February 14th 1951, early morning.
After nearly 1½ months, both bureaucracy have been solved, so the space centre can accept contracts, and the first test-rocket is ready. A simple unguided rocket containing scientific instruments that is aimed at space (that is, up) sits ready for launch.
A successful test to 12 km, with the small “Boomer 1” (which oddly did not go boom?).
The engineers did seem to place some of the stabilizing fins quite oddly, although the concept of using slightly off fins for spin stabilization did seem to work – mostly. Bill is still proud of the idea, which he claims came to him after his toy rocket crashed and flew much better after the crash (Boomer 1 was not crashed though).
Expensive simulations are conducted afterwards, to perfect the design of Boomer 2, which might just reach space – because apparently it’s higher than 12 km.
9 days later, “Vals Spirit” is ready for Valentina to take flight – or so everyone thought.
The craft wobbles from side to side on the runway, and never reach take-off speed. Valentina promptly redesigns the thing, swapping the engine with one 7 times as powerful, although the steering issue is not examined in detail – as Valentina put it herself “why bother? I’m gonna be flying, not driving?”.
Early March, the researchers presents their findings regarding supersonic flight, moving on to figuring out early avionics, expecting results within the year, maybe a bit earlier.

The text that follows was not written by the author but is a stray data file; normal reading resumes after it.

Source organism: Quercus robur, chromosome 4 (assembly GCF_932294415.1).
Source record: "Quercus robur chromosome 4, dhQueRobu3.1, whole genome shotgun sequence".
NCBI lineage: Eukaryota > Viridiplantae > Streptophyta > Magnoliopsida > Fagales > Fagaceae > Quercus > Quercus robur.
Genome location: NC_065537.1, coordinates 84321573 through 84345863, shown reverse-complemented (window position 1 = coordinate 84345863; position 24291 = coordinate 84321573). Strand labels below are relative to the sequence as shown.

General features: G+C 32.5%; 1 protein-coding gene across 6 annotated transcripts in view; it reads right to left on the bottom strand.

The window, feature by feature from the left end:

On 24/3 Boomer 2 is ready and roll-out begins – a 14 hour undertaking. Early morning 25/3, it is ready on the launchpad.
Simulations showed that it really ought to get well into space, but now comes the real test.
And the results are in! More than 200 km above the surface, faster than 2000 m/s (waay faster than a speeding bullet!), passing the Kerman line, and science – from space!
Aside from the fairing mishap, that prompted the flight crew to have most of the scientific data transmitted before re-entering the atmosphere – because, as Gene Kerman put it “we really should”, the flight went unexpectedly well (except the tumbling a bit in the early launch before the stabilization kicked in fully).
By the end of March, the programme have gained additional funding, with more than 100.000 specos in the bank account, and enough scientific data to keep the researchers working for years!
The plans for the second quarter of 1951 are already taking form, “Vals spirit”, in its updated version, needs to reach 4 km altitude, and possibly break the sound barrier? Although a new fancy jet-engine may be required for that! And we have that, but the second version of the plane is already under construction – and according to Jebediah “we should probably also solve that skirting thing on the runway”.
The third sounding rocket is planned for even greater heights, and must reach a full 500 km, just over twice that of Boomer 2 – Boomer 3 has great challenges indeed.
Different from Boomers 1 and 2, Boomer 3 will not be expected to return safely to the ground – if successful it really, really, should burn up upon re-entry according to the design engineers.
— Gene Kerman